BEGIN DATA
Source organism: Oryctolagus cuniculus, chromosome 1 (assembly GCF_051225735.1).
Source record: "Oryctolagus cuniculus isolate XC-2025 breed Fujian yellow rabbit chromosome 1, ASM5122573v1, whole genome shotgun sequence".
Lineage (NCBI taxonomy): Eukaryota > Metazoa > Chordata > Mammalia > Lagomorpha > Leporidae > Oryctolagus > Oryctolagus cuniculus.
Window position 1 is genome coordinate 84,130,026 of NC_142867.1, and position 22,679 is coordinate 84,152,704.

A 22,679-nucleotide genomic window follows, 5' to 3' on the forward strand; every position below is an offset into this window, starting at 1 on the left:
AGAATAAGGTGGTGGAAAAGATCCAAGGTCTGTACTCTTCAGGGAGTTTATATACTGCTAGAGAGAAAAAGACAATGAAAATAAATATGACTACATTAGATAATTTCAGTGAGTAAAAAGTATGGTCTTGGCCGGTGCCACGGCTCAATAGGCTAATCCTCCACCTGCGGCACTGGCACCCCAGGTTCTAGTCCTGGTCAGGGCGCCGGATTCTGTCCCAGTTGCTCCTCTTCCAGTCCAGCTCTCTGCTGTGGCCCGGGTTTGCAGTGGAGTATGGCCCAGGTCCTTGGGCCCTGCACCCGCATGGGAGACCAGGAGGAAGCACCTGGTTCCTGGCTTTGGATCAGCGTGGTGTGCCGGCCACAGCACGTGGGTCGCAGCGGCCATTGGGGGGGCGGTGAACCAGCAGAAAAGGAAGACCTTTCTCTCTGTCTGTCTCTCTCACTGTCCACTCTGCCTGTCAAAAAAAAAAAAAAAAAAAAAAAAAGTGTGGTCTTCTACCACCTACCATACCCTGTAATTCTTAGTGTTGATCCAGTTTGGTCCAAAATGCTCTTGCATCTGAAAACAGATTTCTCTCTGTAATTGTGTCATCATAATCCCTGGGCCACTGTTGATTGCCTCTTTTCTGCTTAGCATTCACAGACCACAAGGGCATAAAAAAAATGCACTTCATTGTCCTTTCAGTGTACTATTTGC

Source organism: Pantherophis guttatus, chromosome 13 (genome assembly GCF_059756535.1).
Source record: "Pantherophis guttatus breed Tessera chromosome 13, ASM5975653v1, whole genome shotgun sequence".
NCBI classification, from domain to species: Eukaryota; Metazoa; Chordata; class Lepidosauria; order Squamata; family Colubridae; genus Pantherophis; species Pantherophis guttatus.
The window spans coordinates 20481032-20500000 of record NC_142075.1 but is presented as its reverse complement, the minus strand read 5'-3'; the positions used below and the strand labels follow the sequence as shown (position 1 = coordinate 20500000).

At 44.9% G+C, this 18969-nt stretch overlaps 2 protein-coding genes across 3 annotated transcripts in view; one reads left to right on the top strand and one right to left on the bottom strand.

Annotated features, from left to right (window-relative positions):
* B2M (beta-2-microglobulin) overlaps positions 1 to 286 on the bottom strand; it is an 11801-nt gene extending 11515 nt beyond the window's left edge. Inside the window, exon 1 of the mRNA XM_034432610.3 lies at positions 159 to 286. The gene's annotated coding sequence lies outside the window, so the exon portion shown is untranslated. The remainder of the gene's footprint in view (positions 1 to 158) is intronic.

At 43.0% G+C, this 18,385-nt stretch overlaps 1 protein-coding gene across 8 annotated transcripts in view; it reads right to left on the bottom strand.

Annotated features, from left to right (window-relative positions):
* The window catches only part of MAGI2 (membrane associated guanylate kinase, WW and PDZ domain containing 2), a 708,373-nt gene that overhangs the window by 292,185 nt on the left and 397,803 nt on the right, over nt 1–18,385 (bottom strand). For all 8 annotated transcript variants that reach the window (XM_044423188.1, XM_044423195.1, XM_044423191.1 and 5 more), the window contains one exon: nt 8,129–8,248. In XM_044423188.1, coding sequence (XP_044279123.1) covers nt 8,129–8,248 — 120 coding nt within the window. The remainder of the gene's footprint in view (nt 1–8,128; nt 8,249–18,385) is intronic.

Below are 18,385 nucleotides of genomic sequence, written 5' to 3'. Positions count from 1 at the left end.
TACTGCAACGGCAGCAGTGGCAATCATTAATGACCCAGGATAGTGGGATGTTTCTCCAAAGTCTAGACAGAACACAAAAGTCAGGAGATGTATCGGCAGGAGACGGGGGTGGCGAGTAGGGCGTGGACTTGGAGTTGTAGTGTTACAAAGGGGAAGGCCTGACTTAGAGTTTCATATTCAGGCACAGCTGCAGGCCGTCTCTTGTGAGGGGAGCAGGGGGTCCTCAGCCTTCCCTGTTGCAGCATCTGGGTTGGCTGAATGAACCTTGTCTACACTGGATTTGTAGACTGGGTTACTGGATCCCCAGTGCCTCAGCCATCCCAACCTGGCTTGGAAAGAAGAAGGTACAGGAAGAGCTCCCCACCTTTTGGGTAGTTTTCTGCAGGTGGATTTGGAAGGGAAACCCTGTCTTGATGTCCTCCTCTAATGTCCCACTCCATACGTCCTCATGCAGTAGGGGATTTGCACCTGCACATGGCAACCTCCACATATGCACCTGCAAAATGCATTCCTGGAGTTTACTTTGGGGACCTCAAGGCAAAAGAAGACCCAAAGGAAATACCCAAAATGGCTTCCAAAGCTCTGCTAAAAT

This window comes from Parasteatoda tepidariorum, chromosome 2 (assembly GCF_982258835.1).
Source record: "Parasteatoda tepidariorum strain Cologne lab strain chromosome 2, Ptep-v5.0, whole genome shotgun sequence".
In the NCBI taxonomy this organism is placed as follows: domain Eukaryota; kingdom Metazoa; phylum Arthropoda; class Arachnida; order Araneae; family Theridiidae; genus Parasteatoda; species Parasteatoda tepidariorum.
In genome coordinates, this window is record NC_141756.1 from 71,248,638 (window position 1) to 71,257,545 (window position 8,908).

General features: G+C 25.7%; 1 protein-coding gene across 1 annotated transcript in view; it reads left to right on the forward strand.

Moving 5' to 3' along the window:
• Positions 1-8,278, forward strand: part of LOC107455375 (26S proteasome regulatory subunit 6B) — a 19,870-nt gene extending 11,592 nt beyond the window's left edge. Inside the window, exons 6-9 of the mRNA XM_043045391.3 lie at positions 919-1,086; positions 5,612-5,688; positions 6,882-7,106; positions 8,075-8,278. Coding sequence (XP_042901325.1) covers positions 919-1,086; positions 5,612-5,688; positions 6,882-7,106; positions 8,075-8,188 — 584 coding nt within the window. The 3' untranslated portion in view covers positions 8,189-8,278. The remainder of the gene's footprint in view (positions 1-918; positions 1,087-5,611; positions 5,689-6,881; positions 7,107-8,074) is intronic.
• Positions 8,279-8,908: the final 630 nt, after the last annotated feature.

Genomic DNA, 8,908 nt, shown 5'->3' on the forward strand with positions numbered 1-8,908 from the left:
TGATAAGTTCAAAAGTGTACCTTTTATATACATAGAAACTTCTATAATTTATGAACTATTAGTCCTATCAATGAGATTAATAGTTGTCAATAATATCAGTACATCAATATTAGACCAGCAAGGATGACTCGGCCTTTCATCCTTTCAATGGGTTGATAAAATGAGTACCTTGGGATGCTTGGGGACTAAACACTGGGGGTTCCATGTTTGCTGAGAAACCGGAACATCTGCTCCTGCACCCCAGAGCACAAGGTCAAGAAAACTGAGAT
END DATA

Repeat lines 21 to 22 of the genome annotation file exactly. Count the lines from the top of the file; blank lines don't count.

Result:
In the NCBI taxonomy this organism is placed as follows: domain Eukaryota; kingdom Metazoa; phylum Arthropoda; class Arachnida; order Araneae; family Theridiidae; genus Parasteatoda; species Parasteatoda tepidariorum.
In genome coordinates, this window is record NC_141756.1 from 71,248,638 (window position 1) to 71,257,545 (window position 8,908).